This chapter summarizes recent scholarship on the history of philology and literary theory, and on calls for a “return to philology.” It explains the potential usefulness of theoretical questions for teaching the History of the English language (HEL). It summarizes a set of relevant theoretical issues for organizing a HEL curriculum along a series of contrasts and self-critical questions: synchrony vs. diachrony; content vs. structure; levels of change; conscious vs. unconscious variation; stability vs. instability; standard vs. nonstandard; language difference and identity. The chapter then presents a series of sample inquiries and resources for foregrounding these issues in teaching practice. It concludes with a summary set of practical observations about teaching outcomes for promoting greater discourse awareness through HEL, and the potential scope for further theoretical elaboration in HEL teaching.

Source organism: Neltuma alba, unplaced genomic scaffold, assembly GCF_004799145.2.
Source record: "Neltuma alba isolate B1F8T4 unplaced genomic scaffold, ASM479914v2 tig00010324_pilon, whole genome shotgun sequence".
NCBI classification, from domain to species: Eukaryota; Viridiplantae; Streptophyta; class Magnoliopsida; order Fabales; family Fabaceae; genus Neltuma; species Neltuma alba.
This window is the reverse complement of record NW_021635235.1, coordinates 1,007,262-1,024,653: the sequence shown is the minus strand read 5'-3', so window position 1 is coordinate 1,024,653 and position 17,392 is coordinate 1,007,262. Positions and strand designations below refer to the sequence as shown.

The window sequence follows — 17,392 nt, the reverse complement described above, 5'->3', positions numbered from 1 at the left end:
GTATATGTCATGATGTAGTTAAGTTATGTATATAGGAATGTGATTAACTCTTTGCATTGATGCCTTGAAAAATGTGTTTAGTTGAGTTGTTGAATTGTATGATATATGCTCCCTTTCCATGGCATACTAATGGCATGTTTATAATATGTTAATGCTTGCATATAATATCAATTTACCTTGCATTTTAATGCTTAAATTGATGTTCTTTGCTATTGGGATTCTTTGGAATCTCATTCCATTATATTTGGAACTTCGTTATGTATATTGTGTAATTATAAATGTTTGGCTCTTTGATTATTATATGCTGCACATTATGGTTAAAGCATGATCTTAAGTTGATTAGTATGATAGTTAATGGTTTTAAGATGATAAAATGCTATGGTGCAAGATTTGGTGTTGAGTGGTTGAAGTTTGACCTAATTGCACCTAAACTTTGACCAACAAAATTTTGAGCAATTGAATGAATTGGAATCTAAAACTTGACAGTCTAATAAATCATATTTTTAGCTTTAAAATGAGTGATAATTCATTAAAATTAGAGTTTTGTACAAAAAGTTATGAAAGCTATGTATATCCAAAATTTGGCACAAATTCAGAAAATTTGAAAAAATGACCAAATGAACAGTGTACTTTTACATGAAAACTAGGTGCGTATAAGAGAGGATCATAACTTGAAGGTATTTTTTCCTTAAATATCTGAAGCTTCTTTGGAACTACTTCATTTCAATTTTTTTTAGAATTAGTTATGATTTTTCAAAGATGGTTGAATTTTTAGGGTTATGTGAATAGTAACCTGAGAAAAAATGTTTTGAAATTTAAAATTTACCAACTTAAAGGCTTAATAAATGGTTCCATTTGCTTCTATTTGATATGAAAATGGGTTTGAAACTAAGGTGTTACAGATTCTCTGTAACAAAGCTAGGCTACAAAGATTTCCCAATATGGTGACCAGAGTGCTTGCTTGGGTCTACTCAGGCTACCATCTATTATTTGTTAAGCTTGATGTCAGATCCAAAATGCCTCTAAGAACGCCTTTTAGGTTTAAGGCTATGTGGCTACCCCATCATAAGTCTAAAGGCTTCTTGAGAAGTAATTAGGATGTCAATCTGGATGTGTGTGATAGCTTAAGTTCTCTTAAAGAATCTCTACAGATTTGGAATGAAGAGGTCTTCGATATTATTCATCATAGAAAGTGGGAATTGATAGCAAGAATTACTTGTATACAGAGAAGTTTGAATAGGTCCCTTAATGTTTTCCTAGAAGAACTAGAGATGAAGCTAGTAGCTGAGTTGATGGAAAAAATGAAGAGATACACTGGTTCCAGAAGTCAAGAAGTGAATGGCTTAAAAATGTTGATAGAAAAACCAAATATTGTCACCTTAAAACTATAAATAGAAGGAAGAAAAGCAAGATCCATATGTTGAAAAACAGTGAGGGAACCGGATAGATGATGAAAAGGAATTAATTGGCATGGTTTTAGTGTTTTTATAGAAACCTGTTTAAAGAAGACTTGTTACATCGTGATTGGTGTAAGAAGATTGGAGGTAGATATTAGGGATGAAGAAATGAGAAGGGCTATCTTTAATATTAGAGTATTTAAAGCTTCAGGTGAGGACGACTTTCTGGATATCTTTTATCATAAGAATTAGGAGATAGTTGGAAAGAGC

|Title of host publication||Approaches to Teaching the History of the English Language|
|Subtitle of host publication||Pedagogy in Practice|
|Number of pages||11|
|State||Published - Jan 1 2017|
Bibliographical notePublisher Copyright:
© Oxford University Press 2017. All rights reserved.
- Critical theory
- History of the English language
- Literary theory
ASJC Scopus subject areas
- Arts and Humanities (all)
- Social Sciences (all)